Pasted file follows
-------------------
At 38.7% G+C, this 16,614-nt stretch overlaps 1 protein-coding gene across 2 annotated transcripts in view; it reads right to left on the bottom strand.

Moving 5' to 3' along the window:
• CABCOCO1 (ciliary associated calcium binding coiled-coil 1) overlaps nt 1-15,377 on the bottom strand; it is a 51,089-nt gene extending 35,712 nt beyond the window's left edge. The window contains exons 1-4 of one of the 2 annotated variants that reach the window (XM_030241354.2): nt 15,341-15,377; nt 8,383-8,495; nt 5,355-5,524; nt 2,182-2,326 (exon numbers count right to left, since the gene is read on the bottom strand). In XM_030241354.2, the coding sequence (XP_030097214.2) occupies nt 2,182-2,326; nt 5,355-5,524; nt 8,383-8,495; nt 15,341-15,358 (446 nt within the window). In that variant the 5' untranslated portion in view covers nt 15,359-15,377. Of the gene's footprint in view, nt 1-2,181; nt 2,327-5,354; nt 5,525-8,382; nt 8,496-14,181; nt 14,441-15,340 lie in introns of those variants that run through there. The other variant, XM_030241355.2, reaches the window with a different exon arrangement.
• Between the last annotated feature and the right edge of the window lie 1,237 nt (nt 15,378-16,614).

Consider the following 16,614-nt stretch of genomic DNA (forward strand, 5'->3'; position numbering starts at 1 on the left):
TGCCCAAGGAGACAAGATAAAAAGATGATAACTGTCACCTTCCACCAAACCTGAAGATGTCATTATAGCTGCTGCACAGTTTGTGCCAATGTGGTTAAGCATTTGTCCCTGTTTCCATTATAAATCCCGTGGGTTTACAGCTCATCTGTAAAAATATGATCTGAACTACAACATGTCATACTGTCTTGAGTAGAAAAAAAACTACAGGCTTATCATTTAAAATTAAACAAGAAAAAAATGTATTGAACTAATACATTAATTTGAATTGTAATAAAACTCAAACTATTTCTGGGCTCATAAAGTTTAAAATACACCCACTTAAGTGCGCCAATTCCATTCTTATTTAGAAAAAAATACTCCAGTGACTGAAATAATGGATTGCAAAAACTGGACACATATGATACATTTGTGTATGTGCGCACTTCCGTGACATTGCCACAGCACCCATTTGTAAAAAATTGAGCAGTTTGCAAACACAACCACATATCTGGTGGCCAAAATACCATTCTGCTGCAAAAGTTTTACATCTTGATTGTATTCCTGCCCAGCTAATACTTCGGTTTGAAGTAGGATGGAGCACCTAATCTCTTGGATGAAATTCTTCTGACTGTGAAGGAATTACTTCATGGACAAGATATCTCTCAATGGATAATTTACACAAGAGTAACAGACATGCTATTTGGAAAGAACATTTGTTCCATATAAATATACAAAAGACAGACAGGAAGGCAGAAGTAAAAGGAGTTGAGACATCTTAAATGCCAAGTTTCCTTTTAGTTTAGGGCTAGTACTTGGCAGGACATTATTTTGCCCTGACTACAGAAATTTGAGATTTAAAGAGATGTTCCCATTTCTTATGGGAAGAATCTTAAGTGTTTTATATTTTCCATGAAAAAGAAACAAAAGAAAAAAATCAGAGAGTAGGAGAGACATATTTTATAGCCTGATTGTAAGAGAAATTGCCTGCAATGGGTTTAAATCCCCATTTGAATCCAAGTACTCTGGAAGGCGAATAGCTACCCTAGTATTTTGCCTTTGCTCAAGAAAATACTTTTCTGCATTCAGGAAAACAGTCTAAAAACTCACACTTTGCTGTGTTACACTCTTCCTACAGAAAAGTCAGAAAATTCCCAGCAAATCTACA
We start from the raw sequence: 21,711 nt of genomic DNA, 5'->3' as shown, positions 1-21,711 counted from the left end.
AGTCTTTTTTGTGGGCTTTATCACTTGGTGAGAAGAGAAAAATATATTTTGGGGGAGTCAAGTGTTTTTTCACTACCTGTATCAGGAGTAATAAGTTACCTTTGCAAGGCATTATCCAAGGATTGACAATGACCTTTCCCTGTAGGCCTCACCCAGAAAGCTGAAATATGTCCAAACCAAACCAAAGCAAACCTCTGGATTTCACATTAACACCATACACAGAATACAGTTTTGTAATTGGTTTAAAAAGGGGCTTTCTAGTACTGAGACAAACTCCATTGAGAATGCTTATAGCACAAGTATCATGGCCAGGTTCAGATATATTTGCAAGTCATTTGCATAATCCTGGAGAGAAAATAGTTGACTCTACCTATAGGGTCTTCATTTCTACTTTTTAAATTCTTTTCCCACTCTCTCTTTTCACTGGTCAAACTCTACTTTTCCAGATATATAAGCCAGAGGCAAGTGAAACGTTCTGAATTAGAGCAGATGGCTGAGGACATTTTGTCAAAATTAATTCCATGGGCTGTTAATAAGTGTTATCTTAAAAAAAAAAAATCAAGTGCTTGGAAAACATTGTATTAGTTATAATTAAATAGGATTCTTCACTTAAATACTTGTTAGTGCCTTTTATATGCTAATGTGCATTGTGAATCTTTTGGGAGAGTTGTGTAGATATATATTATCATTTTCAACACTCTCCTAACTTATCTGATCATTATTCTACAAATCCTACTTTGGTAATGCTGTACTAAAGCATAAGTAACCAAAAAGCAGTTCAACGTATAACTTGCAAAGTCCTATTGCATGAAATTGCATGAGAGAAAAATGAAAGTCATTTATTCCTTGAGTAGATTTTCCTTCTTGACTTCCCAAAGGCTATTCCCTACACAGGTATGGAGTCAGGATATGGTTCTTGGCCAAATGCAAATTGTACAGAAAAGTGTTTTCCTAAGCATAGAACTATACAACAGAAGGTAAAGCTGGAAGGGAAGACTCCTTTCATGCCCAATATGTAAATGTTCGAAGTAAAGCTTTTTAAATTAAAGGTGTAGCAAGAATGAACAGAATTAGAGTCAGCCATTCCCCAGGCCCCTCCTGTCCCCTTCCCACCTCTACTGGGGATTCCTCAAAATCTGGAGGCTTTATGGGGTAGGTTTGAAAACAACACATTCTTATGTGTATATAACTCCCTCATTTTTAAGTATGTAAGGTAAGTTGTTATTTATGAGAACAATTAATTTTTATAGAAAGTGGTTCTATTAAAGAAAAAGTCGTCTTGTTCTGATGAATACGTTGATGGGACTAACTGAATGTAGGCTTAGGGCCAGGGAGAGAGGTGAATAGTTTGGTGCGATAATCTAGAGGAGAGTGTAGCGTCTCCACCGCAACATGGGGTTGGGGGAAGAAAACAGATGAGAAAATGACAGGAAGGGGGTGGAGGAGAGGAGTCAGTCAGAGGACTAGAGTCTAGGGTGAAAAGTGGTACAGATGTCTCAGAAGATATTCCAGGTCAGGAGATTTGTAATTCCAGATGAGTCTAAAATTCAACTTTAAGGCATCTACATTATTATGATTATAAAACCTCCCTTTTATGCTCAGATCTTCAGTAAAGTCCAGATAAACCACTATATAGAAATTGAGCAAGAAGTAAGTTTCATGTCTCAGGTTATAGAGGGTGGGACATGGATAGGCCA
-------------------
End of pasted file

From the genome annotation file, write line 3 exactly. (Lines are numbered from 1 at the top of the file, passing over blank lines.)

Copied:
• CABCOCO1 (ciliary associated calcium binding coiled-coil 1) overlaps nt 1-15,377 on the bottom strand; it is a 51,089-nt gene extending 35,712 nt beyond the window's left edge. The window contains exons 1-4 of one of the 2 annotated variants that reach the window (XM_030241354.2): nt 15,341-15,377; nt 8,383-8,495; nt 5,355-5,524; nt 2,182-2,326 (exon numbers count right to left, since the gene is read on the bottom strand). In XM_030241354.2, the coding sequence (XP_030097214.2) occupies nt 2,182-2,326; nt 5,355-5,524; nt 8,383-8,495; nt 15,341-15,358 (446 nt within the window). In that variant the 5' untranslated portion in view covers nt 15,359-15,377. Of the gene's footprint in view, nt 1-2,181; nt 2,327-5,354; nt 5,525-8,382; nt 8,496-14,181; nt 14,441-15,340 lie in introns of those variants that run through there. The other variant, XM_030241355.2, reaches the window with a different exon arrangement.